Once a hatch has been created, editing it can be very easy. Double-click the hatch to open the Contextual Hatch Edit Ribbon Tab. Starting the Hatch Edit command by either typing it on the command line or picking the button from the Ribbon will start the "old" hatch edit dialog box.
Once the contextual ribbon is up, all of your options are there, just like the create hatch options. One last thing, we now have the ability to use grips to edit some of the basic settings of your hatch pattern. Select a hatch. A Blue, Filled, Circle glyph will appear in the center of the hatch object. Hover over it to see your options. They are: Stretch, Origin Point, Hatch Angle, and Hatch Scale. Click the one you want and drag your mouse to edit these settings in real time.
Figure 2: Hatches can be edited with Grips. Stretch, Origin Point, Hatch Angle, and Hatch Scale can all be edited without starting a command.
Who doesn't love a good Polyline? Who hates editing them? With the new tools for Polylines in AutoCAD 2011, editing them is a much easier task. Similar to the new grip edit abilities in hatch objects, polylines have new grip edit features. Select a polyline, hove over the midpoint grip and a box will pop up giving you three options: Stretch Vertex, Add Vertex (my favorite), and Convert to Arc. Hover over an End Point Grip and your options are: Stretch Vertex, Add Vertex, and Remove Vertex. These options are some of the most common edits that you would want to do with the PEDIT (Polyline Edit) command, except maybe the join option. If you select one of the grips, press the CTRL key to toggle through the three options. You will see the changes take place in real time. You can also select segments and edit them. Hover over the segment of the polyline you want to edit, press and hold the CTRL key, then left-click to select it.
Figure 3: Now you can add a vertex to a polyline on the fly by using the grip edit tools.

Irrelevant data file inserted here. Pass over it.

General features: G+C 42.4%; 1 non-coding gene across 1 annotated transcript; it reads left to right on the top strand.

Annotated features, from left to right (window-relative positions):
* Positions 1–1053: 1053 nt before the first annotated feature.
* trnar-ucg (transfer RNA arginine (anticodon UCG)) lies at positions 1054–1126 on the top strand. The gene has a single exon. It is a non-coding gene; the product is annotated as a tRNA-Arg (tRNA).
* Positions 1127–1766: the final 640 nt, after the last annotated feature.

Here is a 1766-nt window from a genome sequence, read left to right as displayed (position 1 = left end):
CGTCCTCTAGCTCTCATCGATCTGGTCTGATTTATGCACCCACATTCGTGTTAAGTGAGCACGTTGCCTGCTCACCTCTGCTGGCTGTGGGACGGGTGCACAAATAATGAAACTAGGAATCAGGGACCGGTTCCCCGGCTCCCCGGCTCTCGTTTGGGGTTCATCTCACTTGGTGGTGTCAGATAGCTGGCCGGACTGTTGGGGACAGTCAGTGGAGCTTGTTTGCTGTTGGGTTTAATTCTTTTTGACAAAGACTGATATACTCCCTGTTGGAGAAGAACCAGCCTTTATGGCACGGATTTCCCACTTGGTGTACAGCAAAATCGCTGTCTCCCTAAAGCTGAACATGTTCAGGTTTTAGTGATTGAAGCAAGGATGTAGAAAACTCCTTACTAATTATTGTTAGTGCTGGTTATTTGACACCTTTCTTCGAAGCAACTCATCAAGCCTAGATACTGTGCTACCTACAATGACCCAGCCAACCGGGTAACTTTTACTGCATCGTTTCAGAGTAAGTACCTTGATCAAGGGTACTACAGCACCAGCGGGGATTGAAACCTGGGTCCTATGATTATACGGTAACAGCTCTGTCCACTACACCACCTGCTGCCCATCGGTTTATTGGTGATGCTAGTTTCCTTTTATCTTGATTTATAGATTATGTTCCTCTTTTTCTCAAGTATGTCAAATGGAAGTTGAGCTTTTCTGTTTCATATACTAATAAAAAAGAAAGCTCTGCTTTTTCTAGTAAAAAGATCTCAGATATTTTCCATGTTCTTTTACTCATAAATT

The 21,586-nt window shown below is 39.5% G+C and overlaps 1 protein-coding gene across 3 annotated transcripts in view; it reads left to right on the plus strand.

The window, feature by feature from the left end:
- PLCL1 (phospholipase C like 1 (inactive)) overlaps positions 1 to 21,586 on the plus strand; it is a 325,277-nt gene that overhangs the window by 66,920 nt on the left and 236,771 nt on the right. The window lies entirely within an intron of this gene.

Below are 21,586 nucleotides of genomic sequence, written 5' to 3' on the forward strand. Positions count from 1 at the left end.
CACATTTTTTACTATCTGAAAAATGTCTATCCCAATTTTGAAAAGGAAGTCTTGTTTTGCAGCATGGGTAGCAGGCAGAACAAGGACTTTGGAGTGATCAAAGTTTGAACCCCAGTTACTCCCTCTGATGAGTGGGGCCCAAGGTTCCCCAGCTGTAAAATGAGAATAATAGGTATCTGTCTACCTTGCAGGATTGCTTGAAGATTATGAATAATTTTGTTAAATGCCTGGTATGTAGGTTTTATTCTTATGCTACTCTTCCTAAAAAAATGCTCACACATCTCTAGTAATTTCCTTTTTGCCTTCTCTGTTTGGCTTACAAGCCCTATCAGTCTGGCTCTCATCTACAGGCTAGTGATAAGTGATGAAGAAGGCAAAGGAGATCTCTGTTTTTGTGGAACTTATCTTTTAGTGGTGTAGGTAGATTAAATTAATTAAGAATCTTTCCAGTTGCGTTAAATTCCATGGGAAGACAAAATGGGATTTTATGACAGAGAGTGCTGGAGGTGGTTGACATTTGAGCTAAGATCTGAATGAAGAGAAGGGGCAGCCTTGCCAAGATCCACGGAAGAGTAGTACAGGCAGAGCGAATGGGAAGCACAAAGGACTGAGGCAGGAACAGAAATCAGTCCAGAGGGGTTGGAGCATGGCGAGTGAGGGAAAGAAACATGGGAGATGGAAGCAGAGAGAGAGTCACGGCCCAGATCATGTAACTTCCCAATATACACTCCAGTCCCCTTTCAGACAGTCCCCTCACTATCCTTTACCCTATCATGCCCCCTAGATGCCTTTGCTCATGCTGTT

Splines have been updated, allowing you more control over them. You can define a Spline by using either Control Vertices or Fit Points. Control Vertices (CV) Splines are appropriate if you are working with NURBS (which you can in AutoCAD 2011) and 3D surfaces. The traditional method of Fit Splines makes sure that the spline object passes through the Fit points, which are the points you pick when you draw your spine. The CV Splines have a degree of tangency to the Control Vertices, but do not pass through them. Grip editing a spline, like hatches and polylines, gives you easy access to several editing features. One tool is a Pull Down Arrow that allows you to switch form Fit Points to Control Vertices. It won't change the spline, just how you control it. The Grip Edit options are: Stretch Fit Point (or CV), Add Fit Point, remove Fit Point. Control Vertices have a fourth option, Refine Vertices. This option adds more control vertices to your spline but doesn't change your spline.
Wow! We only covered three topics. AutoCAD 2011 adds real-time editing tools to hatches, polylines, and splines. Each of these tools now have real-time grip editing abilities that allow you to change these object types without starting a command. The new Hatch contextual ribbon tab allows you to create new hatches in real time and saves screen room while doing it. Adding new features to traditional tools like these is one reason AutoCAD 2011 is a more efficient version of AutoCAD than its predecessors.